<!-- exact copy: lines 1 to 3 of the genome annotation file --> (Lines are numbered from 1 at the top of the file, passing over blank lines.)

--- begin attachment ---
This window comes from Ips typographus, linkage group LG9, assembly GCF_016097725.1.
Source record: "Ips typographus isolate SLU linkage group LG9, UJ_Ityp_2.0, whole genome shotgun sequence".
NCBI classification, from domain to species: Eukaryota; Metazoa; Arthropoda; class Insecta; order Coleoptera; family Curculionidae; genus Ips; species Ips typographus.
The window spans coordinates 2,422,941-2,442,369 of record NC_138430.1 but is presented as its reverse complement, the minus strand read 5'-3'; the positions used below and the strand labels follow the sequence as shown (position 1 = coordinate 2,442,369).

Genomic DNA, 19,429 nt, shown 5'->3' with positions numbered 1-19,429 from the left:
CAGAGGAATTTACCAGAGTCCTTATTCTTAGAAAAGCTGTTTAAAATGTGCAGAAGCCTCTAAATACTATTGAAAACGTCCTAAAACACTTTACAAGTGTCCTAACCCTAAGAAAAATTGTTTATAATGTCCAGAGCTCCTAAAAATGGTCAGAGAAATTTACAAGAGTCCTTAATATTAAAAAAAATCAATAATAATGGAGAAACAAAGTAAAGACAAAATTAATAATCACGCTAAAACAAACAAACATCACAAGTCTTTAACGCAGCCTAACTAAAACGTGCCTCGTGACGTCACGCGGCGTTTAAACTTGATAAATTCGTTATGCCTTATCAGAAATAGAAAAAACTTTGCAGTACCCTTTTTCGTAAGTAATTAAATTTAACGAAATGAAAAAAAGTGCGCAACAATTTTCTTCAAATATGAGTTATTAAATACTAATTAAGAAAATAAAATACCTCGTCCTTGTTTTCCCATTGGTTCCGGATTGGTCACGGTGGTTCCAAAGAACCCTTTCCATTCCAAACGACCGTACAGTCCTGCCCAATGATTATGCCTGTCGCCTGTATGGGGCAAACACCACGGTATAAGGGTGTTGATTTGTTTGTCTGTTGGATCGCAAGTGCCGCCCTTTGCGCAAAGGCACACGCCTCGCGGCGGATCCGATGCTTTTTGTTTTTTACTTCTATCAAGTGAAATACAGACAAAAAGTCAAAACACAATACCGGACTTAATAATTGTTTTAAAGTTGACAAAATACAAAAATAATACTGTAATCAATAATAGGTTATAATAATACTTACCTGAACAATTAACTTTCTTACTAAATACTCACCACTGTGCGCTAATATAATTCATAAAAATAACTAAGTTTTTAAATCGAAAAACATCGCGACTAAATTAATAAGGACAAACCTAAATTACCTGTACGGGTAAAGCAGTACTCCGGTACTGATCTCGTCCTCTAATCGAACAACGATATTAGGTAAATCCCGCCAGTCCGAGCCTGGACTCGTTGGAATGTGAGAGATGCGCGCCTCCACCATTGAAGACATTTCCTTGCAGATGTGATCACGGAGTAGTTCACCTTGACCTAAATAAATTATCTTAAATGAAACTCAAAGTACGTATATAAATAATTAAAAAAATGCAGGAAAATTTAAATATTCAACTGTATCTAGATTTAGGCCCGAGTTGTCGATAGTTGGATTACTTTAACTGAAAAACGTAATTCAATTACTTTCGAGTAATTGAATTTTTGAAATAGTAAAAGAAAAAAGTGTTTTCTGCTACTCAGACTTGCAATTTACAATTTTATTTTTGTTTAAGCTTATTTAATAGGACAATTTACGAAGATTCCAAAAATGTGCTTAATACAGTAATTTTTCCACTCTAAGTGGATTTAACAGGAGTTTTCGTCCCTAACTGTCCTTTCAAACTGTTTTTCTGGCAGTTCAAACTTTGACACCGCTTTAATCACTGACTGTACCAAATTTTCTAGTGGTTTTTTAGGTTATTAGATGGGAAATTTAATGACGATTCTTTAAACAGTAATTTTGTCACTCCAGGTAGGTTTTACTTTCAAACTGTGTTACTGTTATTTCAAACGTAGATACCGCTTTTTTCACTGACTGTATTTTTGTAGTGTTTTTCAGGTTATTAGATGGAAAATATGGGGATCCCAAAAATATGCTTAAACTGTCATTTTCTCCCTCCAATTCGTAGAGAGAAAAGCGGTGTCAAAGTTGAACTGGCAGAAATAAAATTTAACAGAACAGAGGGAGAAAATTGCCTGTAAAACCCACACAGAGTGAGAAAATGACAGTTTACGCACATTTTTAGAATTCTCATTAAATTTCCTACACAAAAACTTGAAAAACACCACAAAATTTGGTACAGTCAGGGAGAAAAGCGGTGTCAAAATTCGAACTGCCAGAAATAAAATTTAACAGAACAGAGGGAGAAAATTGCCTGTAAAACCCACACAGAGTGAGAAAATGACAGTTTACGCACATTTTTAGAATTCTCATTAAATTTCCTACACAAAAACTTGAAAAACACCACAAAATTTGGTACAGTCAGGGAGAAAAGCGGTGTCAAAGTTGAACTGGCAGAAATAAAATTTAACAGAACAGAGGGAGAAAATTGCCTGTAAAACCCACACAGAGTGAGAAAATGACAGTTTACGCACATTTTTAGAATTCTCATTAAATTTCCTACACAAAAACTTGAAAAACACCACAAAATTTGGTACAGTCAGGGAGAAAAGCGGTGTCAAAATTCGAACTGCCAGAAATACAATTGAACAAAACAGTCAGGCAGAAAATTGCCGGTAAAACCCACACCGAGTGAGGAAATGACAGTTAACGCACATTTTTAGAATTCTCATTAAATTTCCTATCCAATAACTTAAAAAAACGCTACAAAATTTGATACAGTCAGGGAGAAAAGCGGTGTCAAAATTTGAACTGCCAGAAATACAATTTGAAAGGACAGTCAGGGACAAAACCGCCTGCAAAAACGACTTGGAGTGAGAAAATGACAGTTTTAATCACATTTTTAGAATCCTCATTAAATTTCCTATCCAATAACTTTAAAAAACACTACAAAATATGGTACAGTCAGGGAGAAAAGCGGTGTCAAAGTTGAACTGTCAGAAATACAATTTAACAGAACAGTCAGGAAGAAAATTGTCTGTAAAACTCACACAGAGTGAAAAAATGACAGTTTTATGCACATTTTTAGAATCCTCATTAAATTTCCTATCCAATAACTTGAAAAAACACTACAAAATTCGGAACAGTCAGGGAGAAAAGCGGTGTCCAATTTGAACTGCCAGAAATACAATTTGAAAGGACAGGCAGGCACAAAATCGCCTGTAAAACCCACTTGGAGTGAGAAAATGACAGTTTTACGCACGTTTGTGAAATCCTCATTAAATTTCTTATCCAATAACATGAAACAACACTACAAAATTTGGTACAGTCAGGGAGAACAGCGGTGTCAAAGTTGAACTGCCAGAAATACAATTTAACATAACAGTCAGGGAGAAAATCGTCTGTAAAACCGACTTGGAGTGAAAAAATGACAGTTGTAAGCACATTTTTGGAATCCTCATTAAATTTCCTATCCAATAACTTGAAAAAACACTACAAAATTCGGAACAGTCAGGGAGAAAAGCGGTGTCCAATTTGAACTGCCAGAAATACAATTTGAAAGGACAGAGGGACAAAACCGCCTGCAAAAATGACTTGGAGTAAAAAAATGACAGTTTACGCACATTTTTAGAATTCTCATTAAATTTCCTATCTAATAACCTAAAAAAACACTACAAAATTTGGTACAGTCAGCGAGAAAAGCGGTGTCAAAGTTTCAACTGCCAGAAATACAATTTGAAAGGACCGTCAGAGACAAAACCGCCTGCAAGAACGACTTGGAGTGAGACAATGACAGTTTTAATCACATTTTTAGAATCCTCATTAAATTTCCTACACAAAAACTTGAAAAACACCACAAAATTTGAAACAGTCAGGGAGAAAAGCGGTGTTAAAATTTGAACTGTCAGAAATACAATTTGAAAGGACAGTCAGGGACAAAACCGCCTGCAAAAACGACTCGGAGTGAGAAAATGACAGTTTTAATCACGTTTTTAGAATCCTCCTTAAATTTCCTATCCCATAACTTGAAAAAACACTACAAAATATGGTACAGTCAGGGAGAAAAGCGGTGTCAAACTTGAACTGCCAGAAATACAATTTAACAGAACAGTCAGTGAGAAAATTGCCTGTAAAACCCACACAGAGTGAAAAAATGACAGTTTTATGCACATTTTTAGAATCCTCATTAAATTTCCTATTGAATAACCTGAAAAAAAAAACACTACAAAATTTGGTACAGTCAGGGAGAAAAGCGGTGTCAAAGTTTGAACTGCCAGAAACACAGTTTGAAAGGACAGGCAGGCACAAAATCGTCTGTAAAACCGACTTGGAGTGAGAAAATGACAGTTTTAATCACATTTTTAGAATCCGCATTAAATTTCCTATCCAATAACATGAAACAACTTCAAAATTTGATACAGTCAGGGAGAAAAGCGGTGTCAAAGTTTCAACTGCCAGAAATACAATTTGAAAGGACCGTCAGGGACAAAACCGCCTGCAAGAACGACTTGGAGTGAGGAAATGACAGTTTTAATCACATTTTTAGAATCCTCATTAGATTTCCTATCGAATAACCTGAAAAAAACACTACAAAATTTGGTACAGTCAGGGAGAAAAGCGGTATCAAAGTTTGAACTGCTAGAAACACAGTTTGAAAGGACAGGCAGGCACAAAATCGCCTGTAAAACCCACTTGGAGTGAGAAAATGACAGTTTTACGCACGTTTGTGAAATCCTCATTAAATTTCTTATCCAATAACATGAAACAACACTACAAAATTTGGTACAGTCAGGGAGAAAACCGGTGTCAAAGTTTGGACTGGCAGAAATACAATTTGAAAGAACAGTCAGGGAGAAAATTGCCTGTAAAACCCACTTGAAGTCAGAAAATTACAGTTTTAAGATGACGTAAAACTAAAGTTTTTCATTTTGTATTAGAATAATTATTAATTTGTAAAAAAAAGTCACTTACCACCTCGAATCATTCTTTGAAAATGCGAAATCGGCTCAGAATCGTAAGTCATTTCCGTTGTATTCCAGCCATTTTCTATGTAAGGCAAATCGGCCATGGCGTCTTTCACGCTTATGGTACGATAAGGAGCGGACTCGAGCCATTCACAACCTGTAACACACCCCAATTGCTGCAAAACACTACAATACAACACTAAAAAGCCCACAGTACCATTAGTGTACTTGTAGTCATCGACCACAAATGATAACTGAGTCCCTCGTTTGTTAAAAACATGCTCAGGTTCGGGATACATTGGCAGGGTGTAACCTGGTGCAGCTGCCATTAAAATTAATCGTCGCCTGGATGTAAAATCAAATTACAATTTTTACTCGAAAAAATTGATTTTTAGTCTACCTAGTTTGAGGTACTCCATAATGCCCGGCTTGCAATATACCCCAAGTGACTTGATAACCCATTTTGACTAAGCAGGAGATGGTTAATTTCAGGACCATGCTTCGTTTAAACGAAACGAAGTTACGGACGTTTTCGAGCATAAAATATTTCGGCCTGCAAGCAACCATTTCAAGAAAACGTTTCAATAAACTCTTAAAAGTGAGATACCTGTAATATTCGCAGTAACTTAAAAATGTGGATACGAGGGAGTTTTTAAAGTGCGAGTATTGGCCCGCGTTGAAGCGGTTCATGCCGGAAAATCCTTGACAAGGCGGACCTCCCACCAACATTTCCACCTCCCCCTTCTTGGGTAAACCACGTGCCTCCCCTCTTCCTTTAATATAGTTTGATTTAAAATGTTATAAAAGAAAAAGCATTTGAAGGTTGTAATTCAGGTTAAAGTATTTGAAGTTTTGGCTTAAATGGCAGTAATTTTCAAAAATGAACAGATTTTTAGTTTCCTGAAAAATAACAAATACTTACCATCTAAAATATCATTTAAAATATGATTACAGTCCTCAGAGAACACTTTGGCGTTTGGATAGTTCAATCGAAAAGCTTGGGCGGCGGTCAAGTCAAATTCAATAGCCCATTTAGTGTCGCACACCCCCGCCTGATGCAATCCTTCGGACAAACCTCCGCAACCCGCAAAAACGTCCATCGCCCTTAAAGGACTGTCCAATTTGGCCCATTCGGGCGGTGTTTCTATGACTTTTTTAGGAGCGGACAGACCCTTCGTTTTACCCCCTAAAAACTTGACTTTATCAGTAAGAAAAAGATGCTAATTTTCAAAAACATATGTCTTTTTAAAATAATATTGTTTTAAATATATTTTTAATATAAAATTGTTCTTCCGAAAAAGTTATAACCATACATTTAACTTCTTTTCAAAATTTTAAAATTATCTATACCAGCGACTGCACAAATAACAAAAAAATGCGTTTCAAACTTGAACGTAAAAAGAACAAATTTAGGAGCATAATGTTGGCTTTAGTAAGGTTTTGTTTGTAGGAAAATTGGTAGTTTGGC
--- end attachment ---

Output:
This window comes from Ips typographus, linkage group LG9, assembly GCF_016097725.1.
Source record: "Ips typographus isolate SLU linkage group LG9, UJ_Ityp_2.0, whole genome shotgun sequence".
NCBI classification, from domain to species: Eukaryota; Metazoa; Arthropoda; class Insecta; order Coleoptera; family Curculionidae; genus Ips; species Ips typographus.